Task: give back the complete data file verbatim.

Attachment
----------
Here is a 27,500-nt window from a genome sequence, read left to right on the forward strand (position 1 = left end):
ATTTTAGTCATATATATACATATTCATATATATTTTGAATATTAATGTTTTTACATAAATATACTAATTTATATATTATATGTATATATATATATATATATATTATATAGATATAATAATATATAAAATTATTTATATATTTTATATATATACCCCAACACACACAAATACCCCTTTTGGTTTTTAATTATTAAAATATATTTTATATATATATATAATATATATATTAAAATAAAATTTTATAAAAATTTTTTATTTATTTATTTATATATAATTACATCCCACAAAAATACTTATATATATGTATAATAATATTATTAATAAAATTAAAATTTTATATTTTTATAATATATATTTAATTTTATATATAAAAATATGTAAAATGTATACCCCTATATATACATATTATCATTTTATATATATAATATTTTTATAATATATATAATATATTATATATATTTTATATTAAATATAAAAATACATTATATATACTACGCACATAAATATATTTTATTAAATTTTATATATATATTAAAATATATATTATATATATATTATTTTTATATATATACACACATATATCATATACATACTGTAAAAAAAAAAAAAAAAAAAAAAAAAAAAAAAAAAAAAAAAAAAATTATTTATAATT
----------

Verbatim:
Here is a 27,500-nt window from a genome sequence, read left to right on the forward strand (position 1 = left end):
ATTTTAGTCATATATATACATATTCATATATATTTTGAATATTAATGTTTTTACATAAATATACTAATTTATATATTATATGTATATATATATATATATATATTATATAGATATAATAATATATAAAATTATTTATATATTTTATATATATACCCCAACACACACAAATACCCCTTTTGGTTTTTAATTATTAAAATATATTTTATATATATATATAATATATATATTAAAATAAAATTTTATAAAAATTTTTTATTTATTTATTTATATATAATTACATCCCACAAAAATACTTATATATATGTATAATAATATTATTAATAAAATTAAAATTTTATATTTTTATAATATATATTTAATTTTATATATAAAAATATGTAAAATGTATACCCCTATATATACATATTATCATTTTATATATATAATATTTTTATAATATATATAATATATTATATATATTTTATATTAAATATAAAAATACATTATATATACTACGCACATAAATATATTTTATTAAATTTTATATATATATTAAAATATATATTATATATATATTATTTTTATATATATACACACATATATCATATACATACTGTAAAAAAAAAAAAAAAAAAAAAAAAAAAAAAAAAAAAAAAAAAAATTATTTATAATT